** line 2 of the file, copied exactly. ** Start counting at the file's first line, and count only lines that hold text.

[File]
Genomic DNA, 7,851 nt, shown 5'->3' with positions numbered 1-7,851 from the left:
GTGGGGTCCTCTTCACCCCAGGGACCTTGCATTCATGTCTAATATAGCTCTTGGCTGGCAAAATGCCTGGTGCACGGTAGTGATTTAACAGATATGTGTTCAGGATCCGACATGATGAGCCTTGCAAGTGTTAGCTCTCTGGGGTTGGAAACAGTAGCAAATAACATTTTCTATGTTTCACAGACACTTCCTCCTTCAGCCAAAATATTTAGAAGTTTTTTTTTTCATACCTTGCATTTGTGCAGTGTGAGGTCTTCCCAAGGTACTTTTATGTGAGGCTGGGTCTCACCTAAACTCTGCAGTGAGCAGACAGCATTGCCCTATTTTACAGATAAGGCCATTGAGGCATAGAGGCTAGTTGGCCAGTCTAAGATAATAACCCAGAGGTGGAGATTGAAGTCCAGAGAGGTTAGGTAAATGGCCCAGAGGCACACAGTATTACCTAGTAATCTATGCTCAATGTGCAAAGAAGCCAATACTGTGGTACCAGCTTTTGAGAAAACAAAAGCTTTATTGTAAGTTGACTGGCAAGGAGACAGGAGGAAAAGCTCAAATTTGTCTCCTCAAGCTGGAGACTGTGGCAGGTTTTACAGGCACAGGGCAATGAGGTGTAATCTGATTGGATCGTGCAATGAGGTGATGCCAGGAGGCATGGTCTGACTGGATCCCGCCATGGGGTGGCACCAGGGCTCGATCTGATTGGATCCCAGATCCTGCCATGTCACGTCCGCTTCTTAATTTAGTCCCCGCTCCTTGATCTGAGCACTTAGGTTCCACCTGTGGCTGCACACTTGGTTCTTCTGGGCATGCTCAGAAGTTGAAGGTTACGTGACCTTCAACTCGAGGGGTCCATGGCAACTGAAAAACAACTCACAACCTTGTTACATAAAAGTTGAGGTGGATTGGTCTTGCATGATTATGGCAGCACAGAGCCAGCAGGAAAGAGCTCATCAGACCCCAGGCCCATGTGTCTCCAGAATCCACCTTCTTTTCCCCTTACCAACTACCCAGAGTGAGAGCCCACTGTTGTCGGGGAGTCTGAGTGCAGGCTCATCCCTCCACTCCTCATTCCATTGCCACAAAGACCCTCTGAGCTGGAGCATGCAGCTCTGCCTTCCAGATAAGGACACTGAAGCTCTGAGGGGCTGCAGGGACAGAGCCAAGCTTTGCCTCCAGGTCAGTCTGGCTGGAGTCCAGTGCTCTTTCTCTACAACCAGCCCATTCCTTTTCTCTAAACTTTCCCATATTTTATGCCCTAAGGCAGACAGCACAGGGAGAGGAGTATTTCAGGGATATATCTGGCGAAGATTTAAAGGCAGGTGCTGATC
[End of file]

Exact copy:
GTGGGGTCCTCTTCACCCCAGGGACCTTGCATTCATGTCTAATATAGCTCTTGGCTGGCAAAATGCCTGGTGCACGGTAGTGATTTAACAGATATGTGTTCAGGATCCGACATGATGAGCCTTGCAAGTGTTAGCTCTCTGGGGTTGGAAACAGTAGCAAATAACATTTTCTATGTTTCACAGACACTTCCTCCTTCAGCCAAAATATTTAGAAGTTTTTTTTTTCATACCTTGCATTTGTGCAGTGTGAGGTCTTCCCAAGGTACTTTTATGTGAGGCTGGGTCTCACCTAAACTCTGCAGTGAGCAGACAGCATTGCCCTATTTTACAGATAAGGCCATTGAGGCATAGAGGCTAGTTGGCCAGTCTAAGATAATAACCCAGAGGTGGAGATTGAAGTCCAGAGAGGTTAGGTAAATGGCCCAGAGGCACACAGTATTACCTAGTAATCTATGCTCAATGTGCAAAGAAGCCAATACTGTGGTACCAGCTTTTGAGAAAACAAAAGCTTTATTGTAAGTTGACTGGCAAGGAGACAGGAGGAAAAGCTCAAATTTGTCTCCTCAAGCTGGAGACTGTGGCAGGTTTTACAGGCACAGGGCAATGAGGTGTAATCTGATTGGATCGTGCAATGAGGTGATGCCAGGAGGCATGGTCTGACTGGATCCCGCCATGGGGTGGCACCAGGGCTCGATCTGATTGGATCCCAGATCCTGCCATGTCACGTCCGCTTCTTAATTTAGTCCCCGCTCCTTGATCTGAGCACTTAGGTTCCACCTGTGGCTGCACACTTGGTTCTTCTGGGCATGCTCAGAAGTTGAAGGTTACGTGACCTTCAACTCGAGGGGTCCATGGCAACTGAAAAACAACTCACAACCTTGTTACATAAAAGTTGAGGTGGATTGGTCTTGCATGATTATGGCAGCACAGAGCCAGCAGGAAAGAGCTCATCAGACCCCAGGCCCATGTGTCTCCAGAATCCACCTTCTTTTCCCCTTACCAACTACCCAGAGTGAGAGCCCACTGTTGTCGGGGAGTCTGAGTGCAGGCTCATCCCTCCACTCCTCATTCCATTGCCACAAAGACCCTCTGAGCTGGAGCATGCAGCTCTGCCTTCCAGATAAGGACACTGAAGCTCTGAGGGGCTGCAGGGACAGAGCCAAGCTTTGCCTCCAGGTCAGTCTGGCTGGAGTCCAGTGCTCTTTCTCTACAACCAGCCCATTCCTTTTCTCTAAACTTTCCCATATTTTATGCCCTAAGGCAGACAGCACAGGGAGAGGAGTATTTCAGGGATATATCTGGCGAAGATTTAAAGGCAGGTGCTGATC